Much has been written about falcons, but most of the literature is about the Peregrine falcon. This predator is beautiful and is an absolute champion. No bird can beat it in the speed of flight. While pursuing its prey, it can develop the speed up to 300 kilometers an hour at a short distance. It feeds exclusively on birds. Having risen up higher than its prey, it swoops down at it and, hitting it with its leg, knocks it down. Generally, peregrine falcons catch middle-sized birds: crows, doves and gulls, the male hunting small birds too. Specially trained by hunters, falcons attack even such large birds as herons and geese. Peregrine falcon's close relations: saker falcons, merlins, red-footed falcons and Amur falcons inhabit, mainly, forest islands amidst the steppes, in river bottom-lands and prefer diverse food. Their rations include birds, but the share of different birds is different. The Saker falcon relishes in marmots, the Red-footed falcon likes big insects and the Merlin more often than not catches small birds. All of these falcons are rare in our fauna and have been entered into the Red Data Book of Buryatia and Russia.

At night, day birds of prey are replaced by owls, setting otT to hunt. These birds are wonderfully adapted to the nocturnal way of life. Their hearing is so well-developed that cases have been reported of blind owls successfully hunting rodents. People, who seldom find themselves in the forest at night, are dumbfounded by the strange sounds emitted by owls. Sudden peals of the Eagle-owl's laughter heard from the dark of the forest make one's flesh creep, frightening even an experienced man, but in a novice they arouse a feeling of horror. Northern eagle-owls are rare in the Baikal region. In some places the pair can live all the year round, if not disturbed.

In mountain deciduous and mixed forests, there thrives the Ural owl, and in overmatured forests there dwells its closest relative ‑ the Gray owl. These large birds are non-migratory. In spring during the mating season the birds emit different toneless sounds. They fly out to hunt at dusk. Most of them watch for their prey while perched on a twig. The prey is usually rodents and, more rarely, birds.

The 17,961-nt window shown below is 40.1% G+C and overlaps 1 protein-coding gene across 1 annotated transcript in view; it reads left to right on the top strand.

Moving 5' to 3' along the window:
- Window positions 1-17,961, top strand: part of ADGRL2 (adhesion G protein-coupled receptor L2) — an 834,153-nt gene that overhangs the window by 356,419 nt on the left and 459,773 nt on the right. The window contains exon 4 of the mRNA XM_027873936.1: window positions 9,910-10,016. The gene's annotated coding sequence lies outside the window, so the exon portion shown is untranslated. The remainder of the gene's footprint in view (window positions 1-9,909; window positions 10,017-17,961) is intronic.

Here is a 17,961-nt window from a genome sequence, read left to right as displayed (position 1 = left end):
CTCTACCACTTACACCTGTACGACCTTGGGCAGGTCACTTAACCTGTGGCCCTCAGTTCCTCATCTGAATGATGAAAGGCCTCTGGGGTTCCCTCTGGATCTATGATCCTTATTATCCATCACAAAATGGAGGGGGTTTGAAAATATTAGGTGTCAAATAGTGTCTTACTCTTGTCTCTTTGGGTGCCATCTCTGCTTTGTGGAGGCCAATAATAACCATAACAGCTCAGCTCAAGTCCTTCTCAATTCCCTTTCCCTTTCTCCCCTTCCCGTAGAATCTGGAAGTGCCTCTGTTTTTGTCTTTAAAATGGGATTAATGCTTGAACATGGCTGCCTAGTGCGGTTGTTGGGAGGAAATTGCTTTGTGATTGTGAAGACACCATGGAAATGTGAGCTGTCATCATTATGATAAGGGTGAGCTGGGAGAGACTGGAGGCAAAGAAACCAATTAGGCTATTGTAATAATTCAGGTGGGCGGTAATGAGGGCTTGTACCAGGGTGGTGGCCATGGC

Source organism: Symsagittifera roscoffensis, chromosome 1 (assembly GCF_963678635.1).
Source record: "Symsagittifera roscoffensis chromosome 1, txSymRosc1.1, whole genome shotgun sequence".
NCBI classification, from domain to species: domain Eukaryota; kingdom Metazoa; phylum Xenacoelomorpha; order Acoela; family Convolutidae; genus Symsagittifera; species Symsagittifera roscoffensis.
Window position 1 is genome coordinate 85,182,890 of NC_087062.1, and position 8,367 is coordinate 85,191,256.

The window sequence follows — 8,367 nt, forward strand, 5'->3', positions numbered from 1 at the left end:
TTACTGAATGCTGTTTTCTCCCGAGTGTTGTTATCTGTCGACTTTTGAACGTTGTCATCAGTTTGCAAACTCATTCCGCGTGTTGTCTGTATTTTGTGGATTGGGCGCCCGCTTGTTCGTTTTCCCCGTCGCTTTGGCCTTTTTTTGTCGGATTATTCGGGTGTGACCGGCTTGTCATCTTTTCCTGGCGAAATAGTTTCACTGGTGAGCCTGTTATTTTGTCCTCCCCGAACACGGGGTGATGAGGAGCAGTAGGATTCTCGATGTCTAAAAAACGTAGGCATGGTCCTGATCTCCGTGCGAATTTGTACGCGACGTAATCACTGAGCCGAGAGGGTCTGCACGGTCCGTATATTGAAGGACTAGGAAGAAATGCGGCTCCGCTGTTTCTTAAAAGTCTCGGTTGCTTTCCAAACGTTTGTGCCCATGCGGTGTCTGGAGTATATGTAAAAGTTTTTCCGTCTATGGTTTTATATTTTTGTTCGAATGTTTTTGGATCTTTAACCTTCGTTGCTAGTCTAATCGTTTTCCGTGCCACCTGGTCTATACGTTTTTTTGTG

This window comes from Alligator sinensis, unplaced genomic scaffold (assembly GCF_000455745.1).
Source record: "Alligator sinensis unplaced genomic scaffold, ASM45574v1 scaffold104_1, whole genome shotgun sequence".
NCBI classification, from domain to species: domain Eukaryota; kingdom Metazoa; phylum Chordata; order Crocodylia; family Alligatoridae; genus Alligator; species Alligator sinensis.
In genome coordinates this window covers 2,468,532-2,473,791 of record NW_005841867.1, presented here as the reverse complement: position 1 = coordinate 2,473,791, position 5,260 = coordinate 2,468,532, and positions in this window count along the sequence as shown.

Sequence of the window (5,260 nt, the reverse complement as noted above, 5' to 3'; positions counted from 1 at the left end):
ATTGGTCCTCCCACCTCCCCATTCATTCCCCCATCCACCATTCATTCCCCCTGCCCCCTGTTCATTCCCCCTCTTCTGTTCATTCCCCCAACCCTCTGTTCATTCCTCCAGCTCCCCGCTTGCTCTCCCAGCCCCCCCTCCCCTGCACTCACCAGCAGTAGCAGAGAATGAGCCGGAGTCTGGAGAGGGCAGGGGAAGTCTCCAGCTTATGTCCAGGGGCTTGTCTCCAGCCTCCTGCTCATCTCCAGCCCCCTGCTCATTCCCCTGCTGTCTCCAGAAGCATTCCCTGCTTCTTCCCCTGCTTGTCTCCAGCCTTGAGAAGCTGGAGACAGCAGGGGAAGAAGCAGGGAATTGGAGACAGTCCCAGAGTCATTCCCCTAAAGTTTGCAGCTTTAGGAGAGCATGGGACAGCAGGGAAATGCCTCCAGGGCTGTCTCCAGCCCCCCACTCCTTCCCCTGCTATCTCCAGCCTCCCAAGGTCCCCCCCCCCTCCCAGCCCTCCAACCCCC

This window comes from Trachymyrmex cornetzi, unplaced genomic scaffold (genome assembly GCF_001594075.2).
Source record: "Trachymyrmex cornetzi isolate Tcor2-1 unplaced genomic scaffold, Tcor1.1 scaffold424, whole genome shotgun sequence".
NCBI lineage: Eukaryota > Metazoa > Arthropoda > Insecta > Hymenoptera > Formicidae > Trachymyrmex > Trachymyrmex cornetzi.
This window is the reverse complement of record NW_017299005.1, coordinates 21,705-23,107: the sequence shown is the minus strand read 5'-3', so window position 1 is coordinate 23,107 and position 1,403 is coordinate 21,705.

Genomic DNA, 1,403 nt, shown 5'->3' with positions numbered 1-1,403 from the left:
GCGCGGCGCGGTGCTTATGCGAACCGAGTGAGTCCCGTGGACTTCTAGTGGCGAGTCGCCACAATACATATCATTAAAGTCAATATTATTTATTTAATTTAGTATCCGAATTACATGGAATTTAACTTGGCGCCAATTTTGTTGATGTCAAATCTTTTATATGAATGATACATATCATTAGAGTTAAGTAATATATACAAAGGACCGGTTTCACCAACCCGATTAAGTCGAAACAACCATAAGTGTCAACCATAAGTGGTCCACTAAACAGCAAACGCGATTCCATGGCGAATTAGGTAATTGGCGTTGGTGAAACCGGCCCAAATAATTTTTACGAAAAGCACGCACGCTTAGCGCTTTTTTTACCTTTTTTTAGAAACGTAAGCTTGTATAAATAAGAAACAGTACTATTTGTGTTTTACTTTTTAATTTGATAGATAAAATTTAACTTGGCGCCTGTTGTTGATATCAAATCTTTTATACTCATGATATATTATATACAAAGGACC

If you are happy enough, you may see a Northern hawk owl perched on the top of a dead tree in the forest fringe. It got its name for its heavily barred, like that of a hawk's, belly. Unlike other owls, it often hunts for prey in the daytime and feeds on small mammals.

Thriving in coniferous forests is a small owl ‑ the Boreal owl. It stays hidden and is rarely seen. But the bird, looking very much like it. the smallest owl of our fauna, the Eurasian pigmy-owl, can often be seen in coniferous and mixed forests . The owl is very unsuspecting and lets a human being come very near. Taking her time to fly away. she will look at you for some time with those round eyes of hers, wagging the tail. In mixed forests, more often in forest 'islands', there dwells one more small bird ‑ the Eurasian scops-owl, locally called 'splyushka', which means a sleepyhead. At dusk it calls melodiously and sadly several times 'splyou-you' (I'm sleeping). That's what it has got its name for. All our owls are referred to rare birds and have been included into the Red Data Book of the Republic.